Stavanger in Norway is a small metropolis, with a lot to offer and everything within easy reach. Norway’s former oil capital has a lot to offer all year round. When visiting the little big city in Norway you can enjoy both gastronomic delights and a varied program of events.
Stavanger’s highest point is Ullandhaugtårnet (the Ullanhaug Tower). From there you can see the mountains of Ryfylke to the west. To the north lies Ryfylke, with the legendary Lysefjord and the Pulpit Rock vantage point. Just below the tower to the west, lies Hafrsfjord, where in 872 Harald Fairhair won a great sea battle that resulted in the unification of Norway. The memorial’s Swords in Stone marks the spot where Harald Fairhair achieved his objective. In the evening sun, the three giant swords with the sea in the backgreound are a power sight.
The wide agriculture landscape of Jæren spreads out to the south. Out towards the coast a series of long, lovely beaches stretch from Sola in the north to Brusand in the south, only interrupted by stretches of shingle.
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In Stavanger nothing is very far away. Whether you want to go to Siridalen for the skiing, chug out to the sea in Ryfylke or take a stroll along the beaches and watch the North Sea rolling in. And in many ways, the town itself is a mini-metropolis.
The streets are lined with shops, restaurants and bars. The harbor area, Vågen, is packed with people all year round, although it is in the spring and summer that the town really shows itself to advantage. Vågen is Stavanger’s beating heart.
Along the harborside bars and restaurants pop up as the day ends. A cold beer and a bucket of fresh shrimp at Hansens Hjørnet does the trick, while you watch the world pass by.
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In the center of Stavanger, near Kjerringholmen, lies the Norwegian Petrolium Museum. The museum looks out over Rosenberg Shipyard, which has built many of the rigs and platforms in use in Norway’s oil fields. The museum is modern and has a lot to offer both adults and children. In addition to a presentation of Norway’s oil industry from its beginnings until today, you can also find out what it is like to work on an oilrig.
The Archeological Museum is a ten-minute walk from the town center. Here you can see a permanent exhibition showing much of the country’s history, or visit one of the special exhibitions. The temporary exhibitions are designed and built in the Museum or presented on loan from other Museums and institutions.
If you want to take a short walk and are looking for a peaceful spot not far from the town center, Stavanger’s old town (Gamle Stavanger) is the place for you. This idyllic area filled with classic, wood-clad houses was only just saved for posterity during the 1970s when Stavanger underwent large-scale modernization. In the old town’s narrow cobbled streets you are shielded from all traffic. Here you can relive Stavanger as it was more than a hundred years ago. And here you can find traces of the canning industry which made Stavanger rich at the turn of the 20th century.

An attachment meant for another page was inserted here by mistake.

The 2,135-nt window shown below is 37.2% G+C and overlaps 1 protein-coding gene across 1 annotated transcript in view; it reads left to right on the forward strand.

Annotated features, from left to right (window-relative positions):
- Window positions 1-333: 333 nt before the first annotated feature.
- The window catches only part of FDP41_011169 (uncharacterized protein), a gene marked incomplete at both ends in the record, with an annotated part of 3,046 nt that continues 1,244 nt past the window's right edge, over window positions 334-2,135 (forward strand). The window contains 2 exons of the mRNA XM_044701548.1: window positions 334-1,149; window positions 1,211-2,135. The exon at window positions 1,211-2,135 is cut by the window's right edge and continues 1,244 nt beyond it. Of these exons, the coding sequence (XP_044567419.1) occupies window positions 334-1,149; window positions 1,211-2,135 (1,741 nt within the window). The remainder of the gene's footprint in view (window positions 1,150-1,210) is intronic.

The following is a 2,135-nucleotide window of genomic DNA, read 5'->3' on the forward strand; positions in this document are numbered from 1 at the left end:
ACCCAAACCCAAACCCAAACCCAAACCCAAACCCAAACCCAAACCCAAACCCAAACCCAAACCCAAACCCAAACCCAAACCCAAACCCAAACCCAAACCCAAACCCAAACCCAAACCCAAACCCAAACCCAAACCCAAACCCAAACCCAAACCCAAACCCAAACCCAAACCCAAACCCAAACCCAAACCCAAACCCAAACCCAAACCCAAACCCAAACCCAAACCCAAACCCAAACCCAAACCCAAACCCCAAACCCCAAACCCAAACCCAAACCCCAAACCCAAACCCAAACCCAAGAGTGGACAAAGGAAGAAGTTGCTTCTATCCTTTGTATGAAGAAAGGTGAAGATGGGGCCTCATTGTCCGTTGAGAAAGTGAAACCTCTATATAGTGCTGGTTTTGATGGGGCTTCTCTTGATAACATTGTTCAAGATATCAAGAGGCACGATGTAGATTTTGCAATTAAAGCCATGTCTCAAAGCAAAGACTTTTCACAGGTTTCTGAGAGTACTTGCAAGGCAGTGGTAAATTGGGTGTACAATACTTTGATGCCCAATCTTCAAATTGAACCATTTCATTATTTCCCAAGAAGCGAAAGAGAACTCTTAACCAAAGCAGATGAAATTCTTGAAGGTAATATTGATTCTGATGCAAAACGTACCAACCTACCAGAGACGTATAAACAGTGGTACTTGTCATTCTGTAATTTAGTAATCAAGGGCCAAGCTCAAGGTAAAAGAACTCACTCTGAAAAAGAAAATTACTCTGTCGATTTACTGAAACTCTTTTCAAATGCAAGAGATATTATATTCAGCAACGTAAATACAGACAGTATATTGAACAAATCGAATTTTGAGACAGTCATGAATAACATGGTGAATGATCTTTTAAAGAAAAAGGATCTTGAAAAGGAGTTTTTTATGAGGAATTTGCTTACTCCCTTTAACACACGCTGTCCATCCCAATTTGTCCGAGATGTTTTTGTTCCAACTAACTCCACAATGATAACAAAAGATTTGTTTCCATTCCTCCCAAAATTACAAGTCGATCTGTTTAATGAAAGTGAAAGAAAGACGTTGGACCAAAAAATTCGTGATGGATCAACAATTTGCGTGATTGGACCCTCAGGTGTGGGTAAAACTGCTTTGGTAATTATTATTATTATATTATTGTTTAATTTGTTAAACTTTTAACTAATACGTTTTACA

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Today, the town center, made up of pedestrian shopping streets, is a busy place all year round. The chain stores rub shoulder with small specialist boutiques, where the shopkeepers display their newest items. Here you will find the latest fashion, or second-hand 1950s memorabilia. And if the weather should be at its west-country worst, the shopping centers Stavanger Storsenter and Arkaden are good alternatives. Here you can stay warm and dry while the rain or sleet lashes down outside.
Shopping is hungry work. At Bøker og Børst you can enjoy wholesome sandwiches. But if that doesn’t tickle your fancy, you are never far from a restaurant, whether you want traditional Norwegian rissoles in gravy or more international fare.
A festival curiosity which deserves mention is Stavanger Wine Festival. The festival is brought together by 12 of the city’s best restaurants and some of Europe’s best wine makers, fantastic chefs and suppliers will be present. There will be a wine parade with 8 stops for tasting wine and food. The Stavanger Wine Festival runs from 4 to 7 March 2020.
4 to 10 May 2020, the Stavanger Jazz Festival (MalJazz) takes place. Over the years MalJazz has grown into one of the country’s foremost jazz festivals, presenting top international jazz artists and the best in national and local jazz.
The biggest musical festival in the region is the Utopia Festival, which follows the trends of young people presenting some of the biggest and most popular artists in pop, EDM and urban music. It takes place in the Stavanger Concert Hall’s outside area 28 to 29 August 2020.
Stavanger is known as Norway’s capital of Street Arts. Since 2001, the non-profit festival NuArt has widely been considered the world’s leading celebration of Street Art among its peers. It takes place in September.
The Little Big City in Norway, written by Tor Kjolberg